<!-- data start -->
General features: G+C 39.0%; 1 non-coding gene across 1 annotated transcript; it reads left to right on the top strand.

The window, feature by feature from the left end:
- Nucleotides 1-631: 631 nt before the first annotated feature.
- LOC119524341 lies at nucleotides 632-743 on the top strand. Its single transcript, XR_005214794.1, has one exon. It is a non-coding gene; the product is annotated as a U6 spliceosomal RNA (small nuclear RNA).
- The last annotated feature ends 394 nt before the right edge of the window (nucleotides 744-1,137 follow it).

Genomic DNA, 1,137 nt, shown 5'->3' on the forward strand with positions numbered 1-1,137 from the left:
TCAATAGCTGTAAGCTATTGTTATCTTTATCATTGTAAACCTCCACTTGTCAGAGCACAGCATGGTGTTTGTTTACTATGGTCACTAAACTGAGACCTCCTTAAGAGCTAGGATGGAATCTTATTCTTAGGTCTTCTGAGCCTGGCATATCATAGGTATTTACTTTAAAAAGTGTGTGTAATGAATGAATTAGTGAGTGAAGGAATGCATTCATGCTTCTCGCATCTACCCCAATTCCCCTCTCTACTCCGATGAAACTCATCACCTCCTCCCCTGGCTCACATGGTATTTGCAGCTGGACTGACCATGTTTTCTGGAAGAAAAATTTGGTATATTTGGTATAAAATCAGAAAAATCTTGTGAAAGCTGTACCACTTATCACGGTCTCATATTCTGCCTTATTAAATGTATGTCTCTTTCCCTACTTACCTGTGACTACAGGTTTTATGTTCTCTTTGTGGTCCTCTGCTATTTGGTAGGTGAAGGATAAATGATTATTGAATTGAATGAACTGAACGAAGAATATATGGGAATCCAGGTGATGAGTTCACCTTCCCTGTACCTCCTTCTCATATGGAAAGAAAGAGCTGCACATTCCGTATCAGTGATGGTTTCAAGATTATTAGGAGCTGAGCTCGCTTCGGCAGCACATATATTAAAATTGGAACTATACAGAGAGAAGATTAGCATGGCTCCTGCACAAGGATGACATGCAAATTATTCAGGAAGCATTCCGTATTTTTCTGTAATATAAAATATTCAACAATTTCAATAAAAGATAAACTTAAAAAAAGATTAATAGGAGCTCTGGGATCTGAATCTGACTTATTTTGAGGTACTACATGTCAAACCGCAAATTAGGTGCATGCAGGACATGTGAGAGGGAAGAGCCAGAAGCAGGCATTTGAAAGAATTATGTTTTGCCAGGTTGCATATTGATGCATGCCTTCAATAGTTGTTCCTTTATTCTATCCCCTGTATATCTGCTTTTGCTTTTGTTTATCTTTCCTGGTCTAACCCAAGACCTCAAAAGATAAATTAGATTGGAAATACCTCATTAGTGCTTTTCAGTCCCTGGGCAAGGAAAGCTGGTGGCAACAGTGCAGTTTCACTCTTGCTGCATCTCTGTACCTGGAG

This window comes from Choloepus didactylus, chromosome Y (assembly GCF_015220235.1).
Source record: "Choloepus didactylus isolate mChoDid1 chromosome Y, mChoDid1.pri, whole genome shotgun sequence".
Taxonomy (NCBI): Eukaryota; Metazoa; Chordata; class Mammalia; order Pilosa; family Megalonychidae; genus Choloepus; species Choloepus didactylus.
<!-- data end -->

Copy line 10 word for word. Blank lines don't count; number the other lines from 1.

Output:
Taxonomy (NCBI): Eukaryota; Metazoa; Chordata; class Mammalia; order Pilosa; family Megalonychidae; genus Choloepus; species Choloepus didactylus.